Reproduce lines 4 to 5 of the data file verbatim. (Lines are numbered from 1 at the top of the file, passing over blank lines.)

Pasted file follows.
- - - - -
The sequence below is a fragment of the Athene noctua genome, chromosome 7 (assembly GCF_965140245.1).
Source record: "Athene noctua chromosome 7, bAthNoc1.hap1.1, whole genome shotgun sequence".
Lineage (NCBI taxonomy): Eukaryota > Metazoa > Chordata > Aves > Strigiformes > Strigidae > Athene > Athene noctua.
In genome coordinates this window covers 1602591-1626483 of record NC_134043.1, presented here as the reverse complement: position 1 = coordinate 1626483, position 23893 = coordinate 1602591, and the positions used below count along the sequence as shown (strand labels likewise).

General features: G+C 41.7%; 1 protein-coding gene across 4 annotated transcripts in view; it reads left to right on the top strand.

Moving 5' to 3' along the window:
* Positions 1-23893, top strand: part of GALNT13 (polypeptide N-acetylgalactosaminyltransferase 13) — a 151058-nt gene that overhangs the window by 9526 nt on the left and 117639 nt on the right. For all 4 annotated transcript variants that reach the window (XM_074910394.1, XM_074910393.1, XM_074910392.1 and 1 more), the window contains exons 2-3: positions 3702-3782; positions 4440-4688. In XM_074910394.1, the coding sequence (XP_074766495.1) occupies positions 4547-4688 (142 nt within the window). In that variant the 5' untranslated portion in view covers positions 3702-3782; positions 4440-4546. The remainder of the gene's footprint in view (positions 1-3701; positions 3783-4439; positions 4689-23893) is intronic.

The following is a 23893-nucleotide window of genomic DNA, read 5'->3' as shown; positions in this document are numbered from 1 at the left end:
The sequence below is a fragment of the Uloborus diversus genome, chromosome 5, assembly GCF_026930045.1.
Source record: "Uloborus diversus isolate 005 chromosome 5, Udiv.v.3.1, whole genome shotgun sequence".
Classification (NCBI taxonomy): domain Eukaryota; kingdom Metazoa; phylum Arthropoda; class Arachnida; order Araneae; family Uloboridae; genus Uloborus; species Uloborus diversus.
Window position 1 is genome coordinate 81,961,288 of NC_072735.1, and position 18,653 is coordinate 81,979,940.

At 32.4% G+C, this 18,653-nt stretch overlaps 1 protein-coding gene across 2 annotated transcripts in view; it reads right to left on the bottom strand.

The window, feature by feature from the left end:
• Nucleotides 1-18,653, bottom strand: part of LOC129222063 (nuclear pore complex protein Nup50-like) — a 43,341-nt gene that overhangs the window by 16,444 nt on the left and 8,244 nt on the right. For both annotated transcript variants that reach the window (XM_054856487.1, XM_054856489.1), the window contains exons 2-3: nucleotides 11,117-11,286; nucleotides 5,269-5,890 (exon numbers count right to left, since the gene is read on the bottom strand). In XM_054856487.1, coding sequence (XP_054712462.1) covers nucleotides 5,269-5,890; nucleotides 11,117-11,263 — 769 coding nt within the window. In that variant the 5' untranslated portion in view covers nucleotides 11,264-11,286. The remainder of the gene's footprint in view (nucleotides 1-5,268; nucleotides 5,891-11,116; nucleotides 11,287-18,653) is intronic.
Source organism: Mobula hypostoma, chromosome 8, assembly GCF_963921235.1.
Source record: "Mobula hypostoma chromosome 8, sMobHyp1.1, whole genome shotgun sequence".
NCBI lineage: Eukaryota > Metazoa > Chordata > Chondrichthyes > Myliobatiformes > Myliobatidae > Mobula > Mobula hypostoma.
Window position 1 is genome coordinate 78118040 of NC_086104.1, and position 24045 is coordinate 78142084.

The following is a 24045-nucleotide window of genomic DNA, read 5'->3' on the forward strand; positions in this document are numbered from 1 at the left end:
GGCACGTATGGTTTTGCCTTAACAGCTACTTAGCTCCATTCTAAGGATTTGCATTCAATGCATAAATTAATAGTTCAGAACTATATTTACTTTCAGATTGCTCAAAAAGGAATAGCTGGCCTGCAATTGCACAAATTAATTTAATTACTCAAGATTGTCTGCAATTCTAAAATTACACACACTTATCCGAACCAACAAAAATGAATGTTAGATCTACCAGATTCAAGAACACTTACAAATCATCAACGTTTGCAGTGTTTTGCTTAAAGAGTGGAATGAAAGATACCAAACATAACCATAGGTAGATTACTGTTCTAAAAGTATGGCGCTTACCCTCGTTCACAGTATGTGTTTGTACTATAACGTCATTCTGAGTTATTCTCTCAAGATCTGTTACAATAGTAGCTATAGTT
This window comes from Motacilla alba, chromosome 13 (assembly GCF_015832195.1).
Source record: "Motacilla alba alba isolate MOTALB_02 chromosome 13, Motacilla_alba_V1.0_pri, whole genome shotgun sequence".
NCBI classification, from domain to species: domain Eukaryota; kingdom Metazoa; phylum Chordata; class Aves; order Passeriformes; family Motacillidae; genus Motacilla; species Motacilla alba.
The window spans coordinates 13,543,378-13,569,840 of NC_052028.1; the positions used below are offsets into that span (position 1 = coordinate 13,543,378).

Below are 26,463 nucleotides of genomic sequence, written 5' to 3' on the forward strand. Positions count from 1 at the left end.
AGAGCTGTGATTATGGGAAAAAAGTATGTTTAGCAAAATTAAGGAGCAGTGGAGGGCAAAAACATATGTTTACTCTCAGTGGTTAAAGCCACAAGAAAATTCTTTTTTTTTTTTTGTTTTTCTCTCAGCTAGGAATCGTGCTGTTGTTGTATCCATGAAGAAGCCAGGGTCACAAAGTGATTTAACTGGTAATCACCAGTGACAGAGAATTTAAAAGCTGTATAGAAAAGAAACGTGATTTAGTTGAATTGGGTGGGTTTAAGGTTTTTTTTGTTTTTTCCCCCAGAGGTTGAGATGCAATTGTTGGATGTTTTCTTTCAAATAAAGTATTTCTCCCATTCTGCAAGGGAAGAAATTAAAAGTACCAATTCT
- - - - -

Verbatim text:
In genome coordinates this window covers 1602591-1626483 of record NC_134043.1, presented here as the reverse complement: position 1 = coordinate 1626483, position 23893 = coordinate 1602591, and the positions used below count along the sequence as shown (strand labels likewise).

General features: G+C 41.7%; 1 protein-coding gene across 4 annotated transcripts in view; it reads left to right on the top strand.